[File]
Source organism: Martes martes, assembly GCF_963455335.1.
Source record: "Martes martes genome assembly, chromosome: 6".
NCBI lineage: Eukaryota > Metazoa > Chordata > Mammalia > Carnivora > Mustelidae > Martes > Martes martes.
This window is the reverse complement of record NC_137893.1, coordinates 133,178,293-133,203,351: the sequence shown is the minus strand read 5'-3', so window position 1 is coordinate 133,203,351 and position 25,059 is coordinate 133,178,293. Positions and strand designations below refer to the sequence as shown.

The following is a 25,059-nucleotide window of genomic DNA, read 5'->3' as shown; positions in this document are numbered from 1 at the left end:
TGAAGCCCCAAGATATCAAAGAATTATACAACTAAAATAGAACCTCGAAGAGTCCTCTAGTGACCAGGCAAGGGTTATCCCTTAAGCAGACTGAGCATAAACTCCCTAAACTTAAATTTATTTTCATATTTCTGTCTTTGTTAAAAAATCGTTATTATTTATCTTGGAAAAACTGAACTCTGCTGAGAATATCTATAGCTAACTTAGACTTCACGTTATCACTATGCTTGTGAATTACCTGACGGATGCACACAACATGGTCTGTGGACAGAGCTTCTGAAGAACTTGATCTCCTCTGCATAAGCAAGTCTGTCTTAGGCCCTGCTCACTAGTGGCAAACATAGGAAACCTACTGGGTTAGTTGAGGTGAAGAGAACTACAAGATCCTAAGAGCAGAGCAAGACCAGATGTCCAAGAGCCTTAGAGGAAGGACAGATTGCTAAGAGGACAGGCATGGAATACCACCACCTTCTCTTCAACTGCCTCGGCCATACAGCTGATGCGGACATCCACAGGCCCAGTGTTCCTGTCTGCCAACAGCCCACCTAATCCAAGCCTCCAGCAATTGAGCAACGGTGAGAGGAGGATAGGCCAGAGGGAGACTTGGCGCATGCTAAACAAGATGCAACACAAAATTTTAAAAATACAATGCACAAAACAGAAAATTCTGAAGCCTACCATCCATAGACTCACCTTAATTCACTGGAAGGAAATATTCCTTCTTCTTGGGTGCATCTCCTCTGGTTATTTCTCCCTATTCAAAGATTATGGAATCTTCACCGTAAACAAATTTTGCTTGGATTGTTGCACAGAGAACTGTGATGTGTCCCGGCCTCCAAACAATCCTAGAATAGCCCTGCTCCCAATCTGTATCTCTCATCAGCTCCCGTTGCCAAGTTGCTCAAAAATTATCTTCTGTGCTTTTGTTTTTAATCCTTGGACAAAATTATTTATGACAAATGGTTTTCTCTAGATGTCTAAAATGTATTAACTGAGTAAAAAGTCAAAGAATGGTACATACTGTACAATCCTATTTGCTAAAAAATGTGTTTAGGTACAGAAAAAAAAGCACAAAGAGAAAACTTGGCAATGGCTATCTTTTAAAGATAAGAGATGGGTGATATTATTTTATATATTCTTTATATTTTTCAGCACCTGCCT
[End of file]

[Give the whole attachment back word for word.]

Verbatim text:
Source organism: Martes martes, assembly GCF_963455335.1.
Source record: "Martes martes genome assembly, chromosome: 6".
NCBI lineage: Eukaryota > Metazoa > Chordata > Mammalia > Carnivora > Mustelidae > Martes > Martes martes.
This window is the reverse complement of record NC_137893.1, coordinates 133,178,293-133,203,351: the sequence shown is the minus strand read 5'-3', so window position 1 is coordinate 133,203,351 and position 25,059 is coordinate 133,178,293. Positions and strand designations below refer to the sequence as shown.

The following is a 25,059-nucleotide window of genomic DNA, read 5'->3' as shown; positions in this document are numbered from 1 at the left end:
TGAAGCCCCAAGATATCAAAGAATTATACAACTAAAATAGAACCTCGAAGAGTCCTCTAGTGACCAGGCAAGGGTTATCCCTTAAGCAGACTGAGCATAAACTCCCTAAACTTAAATTTATTTTCATATTTCTGTCTTTGTTAAAAAATCGTTATTATTTATCTTGGAAAAACTGAACTCTGCTGAGAATATCTATAGCTAACTTAGACTTCACGTTATCACTATGCTTGTGAATTACCTGACGGATGCACACAACATGGTCTGTGGACAGAGCTTCTGAAGAACTTGATCTCCTCTGCATAAGCAAGTCTGTCTTAGGCCCTGCTCACTAGTGGCAAACATAGGAAACCTACTGGGTTAGTTGAGGTGAAGAGAACTACAAGATCCTAAGAGCAGAGCAAGACCAGATGTCCAAGAGCCTTAGAGGAAGGACAGATTGCTAAGAGGACAGGCATGGAATACCACCACCTTCTCTTCAACTGCCTCGGCCATACAGCTGATGCGGACATCCACAGGCCCAGTGTTCCTGTCTGCCAACAGCCCACCTAATCCAAGCCTCCAGCAATTGAGCAACGGTGAGAGGAGGATAGGCCAGAGGGAGACTTGGCGCATGCTAAACAAGATGCAACACAAAATTTTAAAAATACAATGCACAAAACAGAAAATTCTGAAGCCTACCATCCATAGACTCACCTTAATTCACTGGAAGGAAATATTCCTTCTTCTTGGGTGCATCTCCTCTGGTTATTTCTCCCTATTCAAAGATTATGGAATCTTCACCGTAAACAAATTTTGCTTGGATTGTTGCACAGAGAACTGTGATGTGTCCCGGCCTCCAAACAATCCTAGAATAGCCCTGCTCCCAATCTGTATCTCTCATCAGCTCCCGTTGCCAAGTTGCTCAAAAATTATCTTCTGTGCTTTTGTTTTTAATCCTTGGACAAAATTATTTATGACAAATGGTTTTCTCTAGATGTCTAAAATGTATTAACTGAGTAAAAAGTCAAAGAATGGTACATACTGTACAATCCTATTTGCTAAAAAATGTGTTTAGGTACAGAAAAAAAAGCACAAAGAGAAAACTTGGCAATGGCTATCTTTTAAAGATAAGAGATGGGTGATATTATTTTATATATTCTTTATATTTTTCAGCACCTGCCT